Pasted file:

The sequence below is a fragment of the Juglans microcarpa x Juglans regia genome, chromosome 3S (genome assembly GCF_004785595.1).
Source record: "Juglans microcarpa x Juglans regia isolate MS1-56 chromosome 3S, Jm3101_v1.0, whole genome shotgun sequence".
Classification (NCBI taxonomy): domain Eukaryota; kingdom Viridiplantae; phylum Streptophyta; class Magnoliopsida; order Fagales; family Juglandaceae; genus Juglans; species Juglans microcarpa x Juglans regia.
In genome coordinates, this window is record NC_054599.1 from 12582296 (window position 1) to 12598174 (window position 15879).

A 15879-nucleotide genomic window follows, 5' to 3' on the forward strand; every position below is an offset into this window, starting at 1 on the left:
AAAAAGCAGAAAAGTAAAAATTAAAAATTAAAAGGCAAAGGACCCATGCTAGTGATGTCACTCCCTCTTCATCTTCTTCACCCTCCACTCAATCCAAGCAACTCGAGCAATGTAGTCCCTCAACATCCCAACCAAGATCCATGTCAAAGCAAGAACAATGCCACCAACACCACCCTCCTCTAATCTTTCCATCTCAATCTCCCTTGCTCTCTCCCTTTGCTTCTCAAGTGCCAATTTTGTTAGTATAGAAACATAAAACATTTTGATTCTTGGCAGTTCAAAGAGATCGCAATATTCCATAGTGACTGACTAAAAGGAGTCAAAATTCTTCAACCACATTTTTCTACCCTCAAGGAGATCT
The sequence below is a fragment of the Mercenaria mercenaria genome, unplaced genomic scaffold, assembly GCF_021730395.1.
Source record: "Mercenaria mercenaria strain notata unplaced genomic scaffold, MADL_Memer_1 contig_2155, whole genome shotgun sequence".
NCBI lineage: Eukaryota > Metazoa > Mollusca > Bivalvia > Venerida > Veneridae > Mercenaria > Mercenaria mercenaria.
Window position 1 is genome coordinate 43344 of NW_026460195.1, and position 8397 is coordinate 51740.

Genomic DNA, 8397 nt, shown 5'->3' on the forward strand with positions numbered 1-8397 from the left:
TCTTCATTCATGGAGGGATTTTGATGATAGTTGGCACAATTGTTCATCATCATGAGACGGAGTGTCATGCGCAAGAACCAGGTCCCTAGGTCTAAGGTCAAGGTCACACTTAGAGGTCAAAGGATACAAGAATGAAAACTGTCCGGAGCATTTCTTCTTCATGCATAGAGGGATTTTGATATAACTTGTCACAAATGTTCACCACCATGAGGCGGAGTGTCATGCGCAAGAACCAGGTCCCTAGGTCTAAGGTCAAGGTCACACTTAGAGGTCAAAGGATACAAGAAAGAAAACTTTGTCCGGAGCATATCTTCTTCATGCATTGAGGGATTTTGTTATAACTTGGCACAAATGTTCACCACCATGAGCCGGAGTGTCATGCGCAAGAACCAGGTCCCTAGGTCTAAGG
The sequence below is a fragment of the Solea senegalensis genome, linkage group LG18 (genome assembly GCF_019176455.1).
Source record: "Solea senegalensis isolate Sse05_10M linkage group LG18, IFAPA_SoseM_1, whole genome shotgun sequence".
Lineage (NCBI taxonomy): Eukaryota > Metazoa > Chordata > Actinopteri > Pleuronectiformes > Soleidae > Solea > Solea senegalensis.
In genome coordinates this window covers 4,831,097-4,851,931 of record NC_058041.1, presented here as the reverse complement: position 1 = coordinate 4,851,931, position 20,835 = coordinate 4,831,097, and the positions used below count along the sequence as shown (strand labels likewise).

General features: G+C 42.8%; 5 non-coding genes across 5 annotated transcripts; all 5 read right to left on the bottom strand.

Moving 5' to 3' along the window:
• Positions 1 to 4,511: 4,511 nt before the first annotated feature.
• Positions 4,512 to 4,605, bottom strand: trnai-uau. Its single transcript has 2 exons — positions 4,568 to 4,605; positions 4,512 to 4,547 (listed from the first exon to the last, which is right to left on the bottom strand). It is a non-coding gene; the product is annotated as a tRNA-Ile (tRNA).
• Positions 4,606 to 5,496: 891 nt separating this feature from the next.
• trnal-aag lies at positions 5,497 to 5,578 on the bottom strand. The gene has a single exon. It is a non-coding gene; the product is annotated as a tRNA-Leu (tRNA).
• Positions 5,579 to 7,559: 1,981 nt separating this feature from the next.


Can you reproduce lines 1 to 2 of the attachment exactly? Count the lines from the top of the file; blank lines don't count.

The sequence below is a fragment of the Juglans microcarpa x Juglans regia genome, chromosome 3S (genome assembly GCF_004785595.1).
Source record: "Juglans microcarpa x Juglans regia isolate MS1-56 chromosome 3S, Jm3101_v1.0, whole genome shotgun sequence".